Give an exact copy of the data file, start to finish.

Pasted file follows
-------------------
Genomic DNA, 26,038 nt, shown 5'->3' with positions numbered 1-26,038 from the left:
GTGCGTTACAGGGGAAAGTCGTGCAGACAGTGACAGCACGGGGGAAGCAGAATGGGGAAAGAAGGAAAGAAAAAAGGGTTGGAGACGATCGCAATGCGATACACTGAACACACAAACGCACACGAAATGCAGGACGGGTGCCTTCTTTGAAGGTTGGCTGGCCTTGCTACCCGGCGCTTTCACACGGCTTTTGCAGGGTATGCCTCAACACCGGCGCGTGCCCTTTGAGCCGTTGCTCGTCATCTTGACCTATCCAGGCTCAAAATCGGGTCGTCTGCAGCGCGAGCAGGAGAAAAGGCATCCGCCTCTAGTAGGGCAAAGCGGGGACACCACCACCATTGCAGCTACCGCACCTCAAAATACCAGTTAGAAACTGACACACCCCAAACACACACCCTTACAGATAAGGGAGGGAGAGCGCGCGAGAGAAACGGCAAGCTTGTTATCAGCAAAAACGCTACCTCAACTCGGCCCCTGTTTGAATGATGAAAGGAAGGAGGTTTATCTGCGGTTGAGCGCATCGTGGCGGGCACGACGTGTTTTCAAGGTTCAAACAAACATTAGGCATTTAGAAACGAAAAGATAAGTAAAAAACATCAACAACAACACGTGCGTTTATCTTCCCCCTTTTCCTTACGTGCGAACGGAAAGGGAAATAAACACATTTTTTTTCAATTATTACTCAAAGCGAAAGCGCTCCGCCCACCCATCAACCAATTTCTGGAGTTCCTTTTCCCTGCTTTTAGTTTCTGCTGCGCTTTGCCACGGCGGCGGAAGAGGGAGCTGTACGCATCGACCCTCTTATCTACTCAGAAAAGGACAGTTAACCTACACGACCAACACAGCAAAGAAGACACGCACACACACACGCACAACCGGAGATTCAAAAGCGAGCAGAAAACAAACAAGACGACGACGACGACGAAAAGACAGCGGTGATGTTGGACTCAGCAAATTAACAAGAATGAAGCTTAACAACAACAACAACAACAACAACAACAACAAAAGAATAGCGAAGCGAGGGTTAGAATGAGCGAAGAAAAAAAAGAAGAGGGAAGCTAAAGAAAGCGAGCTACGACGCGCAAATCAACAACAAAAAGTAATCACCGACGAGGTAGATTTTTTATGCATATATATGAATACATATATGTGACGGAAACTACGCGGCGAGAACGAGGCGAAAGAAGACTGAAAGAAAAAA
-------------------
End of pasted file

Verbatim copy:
Genomic DNA, 26,038 nt, shown 5'->3' with positions numbered 1-26,038 from the left:
GTGCGTTACAGGGGAAAGTCGTGCAGACAGTGACAGCACGGGGGAAGCAGAATGGGGAAAGAAGGAAAGAAAAAAGGGTTGGAGACGATCGCAATGCGATACACTGAACACACAAACGCACACGAAATGCAGGACGGGTGCCTTCTTTGAAGGTTGGCTGGCCTTGCTACCCGGCGCTTTCACACGGCTTTTGCAGGGTATGCCTCAACACCGGCGCGTGCCCTTTGAGCCGTTGCTCGTCATCTTGACCTATCCAGGCTCAAAATCGGGTCGTCTGCAGCGCGAGCAGGAGAAAAGGCATCCGCCTCTAGTAGGGCAAAGCGGGGACACCACCACCATTGCAGCTACCGCACCTCAAAATACCAGTTAGAAACTGACACACCCCAAACACACACCCTTACAGATAAGGGAGGGAGAGCGCGCGAGAGAAACGGCAAGCTTGTTATCAGCAAAAACGCTACCTCAACTCGGCCCCTGTTTGAATGATGAAAGGAAGGAGGTTTATCTGCGGTTGAGCGCATCGTGGCGGGCACGACGTGTTTTCAAGGTTCAAACAAACATTAGGCATTTAGAAACGAAAAGATAAGTAAAAAACATCAACAACAACACGTGCGTTTATCTTCCCCCTTTTCCTTACGTGCGAACGGAAAGGGAAATAAACACATTTTTTTTCAATTATTACTCAAAGCGAAAGCGCTCCGCCCACCCATCAACCAATTTCTGGAGTTCCTTTTCCCTGCTTTTAGTTTCTGCTGCGCTTTGCCACGGCGGCGGAAGAGGGAGCTGTACGCATCGACCCTCTTATCTACTCAGAAAAGGACAGTTAACCTACACGACCAACACAGCAAAGAAGACACGCACACACACACGCACAACCGGAGATTCAAAAGCGAGCAGAAAACAAACAAGACGACGACGACGACGAAAAGACAGCGGTGATGTTGGACTCAGCAAATTAACAAGAATGAAGCTTAACAACAACAACAACAACAACAACAACAACAAAAGAATAGCGAAGCGAGGGTTAGAATGAGCGAAGAAAAAAAAGAAGAGGGAAGCTAAAGAAAGCGAGCTACGACGCGCAAATCAACAACAAAAAGTAATCACCGACGAGGTAGATTTTTTATGCATATATATGAATACATATATGTGACGGAAACTACGCGGCGAGAACGAGGCGAAAGAAGACTGAAAGAAAAAA